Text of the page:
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Elisabeth Rhyne Headshot

How much debt is too much? Microlenders want to know.

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When does a borrower cross the line from leveraged into losing it? Every borrower wants to avoid sliding into debt stress. Lenders, too, have a stake in ensuring that their clients cope successfully with their debt burdens.

If no one wants debt stress, why is there so much of it around?

This is an emerging challenge for the microfinance institutions around the world that have finally succeeded in providing access to credit to hundreds of millions of previously excluded low income people. Some of the top microfinance markets in the world - in countries as diverse as Nicaragua, Morocco and Bangladesh - are becoming saturated. Since their clients are among the world's most vulnerable people, microlenders have a special responsibility to avoid over-lending. This brings up a new problem for microlenders: how and when to put on the brakes.

If you are going to prevent debt stress, or as it is known in microfinance circles, overindebtedness, you'd better have a clear definition of the phenomenon. Surprisingly, though, what seems like a simple concept - too much debt - is devilishly hard to pin down.

Overindebtedness is sometimes equated with multiple borrowing. In many markets where microfinance has grown fast, microlenders crowd in to compete with one another to reach a finite number of customers. In these settings, poor clients often take loans from several competing lenders. Some may even use one loan to pay off another. Is that overindebtedness? Not necessarily.

Middle class people often juggle credit cards, mortgages, car and school loans successfully, and the same goes for the poor. A pathbreaking book published in 2009, Portfolios of the Poor: How the World's Poor Live on $2 a Day, reveals that the vast majority of the world's poor lead complex financial lives. They continually tap relatives, employers, savings clubs, and informal moneylenders to keep their financial lives on track.

It is not uncommon for a poor household in Bangladesh or South Africa to "turn over" -- borrow, lend, deposit, withdraw -- ten times the net household worth in the course of a year. Rapid turnover is necessary in large part because the incomes of the poor tend to be uneven and unstable as well as low. They need financial intermediation to tide them over periods of little or no income.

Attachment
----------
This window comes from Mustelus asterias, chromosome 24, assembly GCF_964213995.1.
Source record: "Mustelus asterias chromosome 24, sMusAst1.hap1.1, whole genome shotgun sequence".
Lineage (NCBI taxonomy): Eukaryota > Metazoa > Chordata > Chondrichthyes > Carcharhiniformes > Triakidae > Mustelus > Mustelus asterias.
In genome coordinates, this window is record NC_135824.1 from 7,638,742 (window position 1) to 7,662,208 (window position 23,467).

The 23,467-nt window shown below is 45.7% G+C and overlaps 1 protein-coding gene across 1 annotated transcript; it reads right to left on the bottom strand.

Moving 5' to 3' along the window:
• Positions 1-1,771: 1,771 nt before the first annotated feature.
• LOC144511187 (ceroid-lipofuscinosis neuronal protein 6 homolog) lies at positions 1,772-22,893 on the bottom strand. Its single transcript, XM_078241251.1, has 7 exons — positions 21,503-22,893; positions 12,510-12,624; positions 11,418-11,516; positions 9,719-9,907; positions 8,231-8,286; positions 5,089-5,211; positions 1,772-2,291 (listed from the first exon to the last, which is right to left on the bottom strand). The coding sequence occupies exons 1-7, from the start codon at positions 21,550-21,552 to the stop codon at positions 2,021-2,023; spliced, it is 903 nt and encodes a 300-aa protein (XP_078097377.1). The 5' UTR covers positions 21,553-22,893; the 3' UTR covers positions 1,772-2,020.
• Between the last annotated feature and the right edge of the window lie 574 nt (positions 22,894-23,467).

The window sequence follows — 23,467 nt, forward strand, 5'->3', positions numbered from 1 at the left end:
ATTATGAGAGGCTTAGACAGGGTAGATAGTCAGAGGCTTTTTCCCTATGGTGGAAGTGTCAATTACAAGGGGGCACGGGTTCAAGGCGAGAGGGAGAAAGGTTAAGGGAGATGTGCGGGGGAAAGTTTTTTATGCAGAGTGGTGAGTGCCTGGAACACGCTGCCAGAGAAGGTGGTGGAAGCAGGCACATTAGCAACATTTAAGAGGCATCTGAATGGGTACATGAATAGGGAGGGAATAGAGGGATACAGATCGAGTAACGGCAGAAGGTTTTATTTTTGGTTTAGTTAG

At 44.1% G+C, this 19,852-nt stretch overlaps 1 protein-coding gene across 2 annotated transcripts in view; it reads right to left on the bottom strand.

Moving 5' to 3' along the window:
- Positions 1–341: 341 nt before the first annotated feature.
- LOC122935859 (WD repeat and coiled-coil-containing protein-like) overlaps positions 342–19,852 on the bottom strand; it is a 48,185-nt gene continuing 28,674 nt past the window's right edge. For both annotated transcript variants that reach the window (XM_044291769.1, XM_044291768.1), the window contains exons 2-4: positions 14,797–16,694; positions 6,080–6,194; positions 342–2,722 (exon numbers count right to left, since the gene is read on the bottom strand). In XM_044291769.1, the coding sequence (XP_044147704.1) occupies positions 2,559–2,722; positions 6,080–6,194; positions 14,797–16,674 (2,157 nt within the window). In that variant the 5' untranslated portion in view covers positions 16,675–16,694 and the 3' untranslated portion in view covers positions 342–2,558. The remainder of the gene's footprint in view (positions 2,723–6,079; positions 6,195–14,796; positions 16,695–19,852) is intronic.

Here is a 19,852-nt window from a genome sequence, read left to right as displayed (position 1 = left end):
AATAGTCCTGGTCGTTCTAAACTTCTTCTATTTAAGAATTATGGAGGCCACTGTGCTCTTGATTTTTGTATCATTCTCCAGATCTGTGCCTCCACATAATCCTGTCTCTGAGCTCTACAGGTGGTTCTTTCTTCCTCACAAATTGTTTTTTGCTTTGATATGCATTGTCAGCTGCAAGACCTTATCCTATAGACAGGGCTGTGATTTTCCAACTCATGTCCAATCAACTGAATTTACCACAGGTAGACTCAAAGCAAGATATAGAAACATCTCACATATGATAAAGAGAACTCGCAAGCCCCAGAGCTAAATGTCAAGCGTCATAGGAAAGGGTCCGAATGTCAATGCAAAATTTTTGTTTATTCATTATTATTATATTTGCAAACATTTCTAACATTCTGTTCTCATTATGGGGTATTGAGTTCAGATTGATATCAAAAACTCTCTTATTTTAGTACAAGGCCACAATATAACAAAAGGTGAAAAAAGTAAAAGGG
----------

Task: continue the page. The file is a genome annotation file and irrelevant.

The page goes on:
If poor people already have many financial arrangements at a time, then multiple loans from microlenders are not alone evidence of a problem. It's the stress in debt stress that needs to be examined.

The definition of overindebtedness I favor, developed in dialogue with Richard Rosenberg of the Consultative Group to Assist the Poor, who has explored the question in depth on the CGAP blog, revolves around the idea of sacrifice. If a family has to make sacrifices that significantly affect their quality of life, or if a micro-business has to make sacrifices that reduce its income generating capability, that's debt stress.

Many people get into debt stress at some points in their lives. They scrimp on groceries for a couple of weeks to have the cash for next month's loan payment. Or they miss loan payments because a lingering illness keeps them away from their business. That's acute overindebtedness. While acute debt stress can be serious, some temporary overindebtedness is a normal part of the ups and downs of life; it might not mean that a person has borrowed too much.

I worry more about it, however, when it turns chronic. If a person routinely has to borrow from one lender to pay off another, that's chronic. If quality of life sacrifices go on month after month, that's chronic. If a business reduces its earning capacity, a downward spiral can result. For the poor, life with chronic debt stress can move them from "vulnerable" into "suffering".

What is a microlender to do? A socially motivated microlender might aspire to ensure that a loan never makes a client worse off, a worthy Hippocratic goal, but one that is patently unachievable. The best a lender can hope for is to ensure that the amount of debt stress their loans induce is kept to a tolerable (and that means very low) level.

The crucial time for a lender to avoid creating debt stress is at the point of credit approval. In the developing world, credit bureaus are generally weak or non-existent, so lenders approve loans with a gaping absence of information about their clients' existing indebtedness. Credit bureaus that can help with this problem are needed urgently. But creating effective credit bureaus takes years.

Another approach is to use the rate of delinquency and default as an indicator. But, not all debt stress shows up as default - or not until months after lending decisions are made.

In the absence of other means, it makes sense for lenders in microfinance "hot spots" to talk with clients directly. I recommend regular surveys that ask questions at the heart of chronic debt stress. "In the past month, have you borrowed in order to repay a loan?""Do you often go without meals in order to repay a loan?"

Lenders would have to learn how to interpret the answers and hone the questions to their own client segment. Still, repeated use of questions like this should reveal trends and give microlenders a working sense of when they're entering troubled waters.